Preliminary orders for new trailers fell to the lowest level in nearly a decade in June as fleets try to figure out their real needs after placing record orders in 2018.
Net orders of 6,200 trailers were about half the total reported by ACT Research because cancellations swelled. Adjusting for seasonal factors brought volume to just over 7,000, said Frank Maly, ACT director of Commercial Vehicle Transportation Analysis and Research.
“Despite indications earlier this year that fleets were anxious to place orders for 2020, discussions now indicate that fleets may have shifted to an extremely conservative stance,” Maly said.
Trailer makers that opened order books in June found few takers, said Don Ake, vice president of commercial vehicles at FTR Transportation Intelligence, which pegged net orders in June at 5,500. New trailer orders typically are placed in October.
Both ACT’s and FTR’s reported preliminary orders in June were the lowest since September 2009.
“This goes back to last year when we had record trailer orders and the backlog was pumped way up,” Ake told FreightWaves. “It’s a matter of rearranging the backlog and figuring out what orders they need in the second half.”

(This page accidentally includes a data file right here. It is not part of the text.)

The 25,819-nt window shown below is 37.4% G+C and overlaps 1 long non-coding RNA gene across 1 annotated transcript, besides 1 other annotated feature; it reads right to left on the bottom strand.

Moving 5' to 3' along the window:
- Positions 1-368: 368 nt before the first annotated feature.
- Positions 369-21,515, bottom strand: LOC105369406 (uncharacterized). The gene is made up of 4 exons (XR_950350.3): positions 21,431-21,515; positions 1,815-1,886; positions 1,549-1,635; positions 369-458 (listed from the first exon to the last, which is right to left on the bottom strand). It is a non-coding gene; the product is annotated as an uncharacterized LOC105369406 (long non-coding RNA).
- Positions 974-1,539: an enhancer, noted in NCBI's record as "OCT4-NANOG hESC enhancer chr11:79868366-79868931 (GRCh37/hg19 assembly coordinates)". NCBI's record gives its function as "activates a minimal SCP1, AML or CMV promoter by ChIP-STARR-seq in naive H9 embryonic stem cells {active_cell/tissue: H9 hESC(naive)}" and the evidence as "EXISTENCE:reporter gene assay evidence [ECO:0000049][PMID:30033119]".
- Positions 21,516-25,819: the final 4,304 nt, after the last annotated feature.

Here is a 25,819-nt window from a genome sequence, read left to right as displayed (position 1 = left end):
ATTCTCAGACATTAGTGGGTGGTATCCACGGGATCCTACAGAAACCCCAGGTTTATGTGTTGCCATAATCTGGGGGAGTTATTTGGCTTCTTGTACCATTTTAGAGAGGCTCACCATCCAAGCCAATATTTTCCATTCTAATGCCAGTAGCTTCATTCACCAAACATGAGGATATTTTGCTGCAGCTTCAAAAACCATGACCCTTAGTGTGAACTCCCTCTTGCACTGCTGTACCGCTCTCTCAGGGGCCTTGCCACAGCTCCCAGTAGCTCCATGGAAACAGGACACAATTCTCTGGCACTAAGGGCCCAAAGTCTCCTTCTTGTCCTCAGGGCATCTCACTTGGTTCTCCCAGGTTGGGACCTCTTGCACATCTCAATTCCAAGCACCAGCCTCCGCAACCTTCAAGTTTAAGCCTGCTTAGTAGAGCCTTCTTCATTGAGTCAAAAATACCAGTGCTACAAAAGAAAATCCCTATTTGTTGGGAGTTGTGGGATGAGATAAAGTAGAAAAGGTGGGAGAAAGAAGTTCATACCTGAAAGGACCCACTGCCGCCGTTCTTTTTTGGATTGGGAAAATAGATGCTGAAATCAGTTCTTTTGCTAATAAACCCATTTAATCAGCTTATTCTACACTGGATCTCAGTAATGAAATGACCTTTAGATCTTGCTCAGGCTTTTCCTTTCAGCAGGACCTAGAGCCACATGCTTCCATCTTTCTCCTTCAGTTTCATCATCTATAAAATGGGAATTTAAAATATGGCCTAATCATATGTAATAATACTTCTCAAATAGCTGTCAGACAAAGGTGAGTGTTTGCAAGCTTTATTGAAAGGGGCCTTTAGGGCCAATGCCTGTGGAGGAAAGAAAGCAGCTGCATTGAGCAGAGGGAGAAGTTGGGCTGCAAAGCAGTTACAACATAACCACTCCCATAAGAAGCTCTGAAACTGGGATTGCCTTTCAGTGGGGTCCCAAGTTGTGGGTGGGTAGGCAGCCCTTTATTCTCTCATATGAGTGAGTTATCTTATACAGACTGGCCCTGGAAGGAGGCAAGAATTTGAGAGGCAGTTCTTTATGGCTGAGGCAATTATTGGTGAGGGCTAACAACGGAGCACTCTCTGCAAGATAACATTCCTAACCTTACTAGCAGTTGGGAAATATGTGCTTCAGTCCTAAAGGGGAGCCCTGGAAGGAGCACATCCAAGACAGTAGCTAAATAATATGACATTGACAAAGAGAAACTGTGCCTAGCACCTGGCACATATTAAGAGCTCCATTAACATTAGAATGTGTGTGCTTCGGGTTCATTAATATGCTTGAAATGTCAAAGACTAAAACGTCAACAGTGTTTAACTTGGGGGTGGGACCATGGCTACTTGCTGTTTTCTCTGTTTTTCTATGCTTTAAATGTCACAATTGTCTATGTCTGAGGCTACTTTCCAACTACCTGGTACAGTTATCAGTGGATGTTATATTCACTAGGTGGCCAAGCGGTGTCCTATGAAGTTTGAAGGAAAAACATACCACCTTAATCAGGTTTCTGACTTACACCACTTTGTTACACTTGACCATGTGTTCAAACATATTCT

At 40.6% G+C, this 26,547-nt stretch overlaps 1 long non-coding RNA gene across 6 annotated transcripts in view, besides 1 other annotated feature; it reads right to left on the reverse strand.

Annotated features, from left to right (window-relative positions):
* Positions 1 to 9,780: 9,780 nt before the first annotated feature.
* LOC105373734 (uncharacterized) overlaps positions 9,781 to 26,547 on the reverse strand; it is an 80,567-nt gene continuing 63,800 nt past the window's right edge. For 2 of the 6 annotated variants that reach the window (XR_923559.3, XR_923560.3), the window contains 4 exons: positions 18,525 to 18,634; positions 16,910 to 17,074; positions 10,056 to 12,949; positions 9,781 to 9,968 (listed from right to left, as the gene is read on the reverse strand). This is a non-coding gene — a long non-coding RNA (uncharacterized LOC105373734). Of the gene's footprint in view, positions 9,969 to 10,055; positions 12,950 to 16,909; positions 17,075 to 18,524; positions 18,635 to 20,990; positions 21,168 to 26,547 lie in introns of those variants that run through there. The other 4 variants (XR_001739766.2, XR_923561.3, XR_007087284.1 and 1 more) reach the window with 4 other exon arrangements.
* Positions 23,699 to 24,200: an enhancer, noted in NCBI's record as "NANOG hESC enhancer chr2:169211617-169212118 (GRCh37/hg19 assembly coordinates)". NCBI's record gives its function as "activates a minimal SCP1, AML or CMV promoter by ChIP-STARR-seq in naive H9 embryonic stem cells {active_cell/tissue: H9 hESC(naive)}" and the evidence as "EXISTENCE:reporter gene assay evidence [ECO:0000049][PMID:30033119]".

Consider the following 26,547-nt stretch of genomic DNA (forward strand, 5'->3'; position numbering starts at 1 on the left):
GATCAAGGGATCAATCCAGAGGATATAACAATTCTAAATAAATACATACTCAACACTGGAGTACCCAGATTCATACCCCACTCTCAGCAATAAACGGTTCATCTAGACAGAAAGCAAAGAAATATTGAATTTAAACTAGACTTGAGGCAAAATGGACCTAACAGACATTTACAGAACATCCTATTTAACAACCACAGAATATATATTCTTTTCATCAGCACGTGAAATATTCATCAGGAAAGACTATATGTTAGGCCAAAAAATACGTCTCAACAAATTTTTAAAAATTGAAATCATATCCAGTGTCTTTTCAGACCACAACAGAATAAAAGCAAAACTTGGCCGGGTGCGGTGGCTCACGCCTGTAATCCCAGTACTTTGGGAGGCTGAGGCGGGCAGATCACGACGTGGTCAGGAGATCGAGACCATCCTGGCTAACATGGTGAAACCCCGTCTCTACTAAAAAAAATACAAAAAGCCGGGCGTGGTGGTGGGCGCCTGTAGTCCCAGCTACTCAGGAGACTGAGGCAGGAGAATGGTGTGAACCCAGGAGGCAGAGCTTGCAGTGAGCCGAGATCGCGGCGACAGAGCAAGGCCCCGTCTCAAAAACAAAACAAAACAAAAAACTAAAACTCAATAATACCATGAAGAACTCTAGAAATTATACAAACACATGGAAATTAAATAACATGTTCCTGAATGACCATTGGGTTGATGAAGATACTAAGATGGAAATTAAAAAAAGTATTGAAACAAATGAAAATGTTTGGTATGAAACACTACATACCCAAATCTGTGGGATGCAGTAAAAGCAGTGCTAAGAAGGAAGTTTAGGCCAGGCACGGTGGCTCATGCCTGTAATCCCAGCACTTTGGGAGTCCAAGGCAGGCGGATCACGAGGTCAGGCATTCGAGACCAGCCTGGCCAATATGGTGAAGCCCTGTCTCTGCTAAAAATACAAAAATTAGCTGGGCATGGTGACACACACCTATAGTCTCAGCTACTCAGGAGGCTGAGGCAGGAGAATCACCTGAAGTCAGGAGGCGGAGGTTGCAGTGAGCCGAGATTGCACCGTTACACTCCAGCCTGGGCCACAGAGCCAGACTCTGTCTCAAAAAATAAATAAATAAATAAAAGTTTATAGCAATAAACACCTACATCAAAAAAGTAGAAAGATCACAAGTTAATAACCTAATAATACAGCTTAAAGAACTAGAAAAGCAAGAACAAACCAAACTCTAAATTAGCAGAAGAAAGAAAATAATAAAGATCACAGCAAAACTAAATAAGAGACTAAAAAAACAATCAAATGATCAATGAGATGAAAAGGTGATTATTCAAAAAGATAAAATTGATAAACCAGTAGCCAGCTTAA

The enthusiastic ordering in 2018 chased a hot freight market. As the economy cools, especially in manufacturing, fleets are jettisoning trailer orders faster than normal.
Distribution changes to accommodate last-mile delivery also fed into robust orders of trailers. The rise of new hub-and-spoke warehouses prompted some shippers to add drop-and-hook capacity to meet the one- and two-day delivery demands of e-commerce.
“Softer freight volumes combined with lower rates could well be generating a reassessment of 2020 investment plans,” Maly said.
Trailer production continues to set monthly records. June is on track to be the sixth-best month in history. The five other monthly records have occurred since August 2018. About 160,000 trailers are queued for assembly, 6,000 units more than this time in 2018.
With so few new orders and strong cancellations of existing bookings, both Ake and Maly expect production to slow in the fourth quarter and extend into 2020.
Orders of dry vans and refrigerated trailers that carry mostly consumer goods are likely to hold up through the current quarter. Projections call for lower second-half orders of flatbeds used to haul building materials and other oversized objects for housing and construction.
“There is a noticeable dropoff,” Ake said. The reasons include overstocked dealers, a softening manufacturing sector, slower housing growth and moderating oil production.
Flatbeds are a leading indicator of trucking industry health. Orders typically precede bookings for the trucks that haul them. Companies keep flatbeds in service longer to wait out uncertain times. That creates pent-up demand, which drives a peak-and-valley purchase cycle.
“Rolling into 2019, it was all systems go,” Ake said. “All factors were positive in getting new trailers.”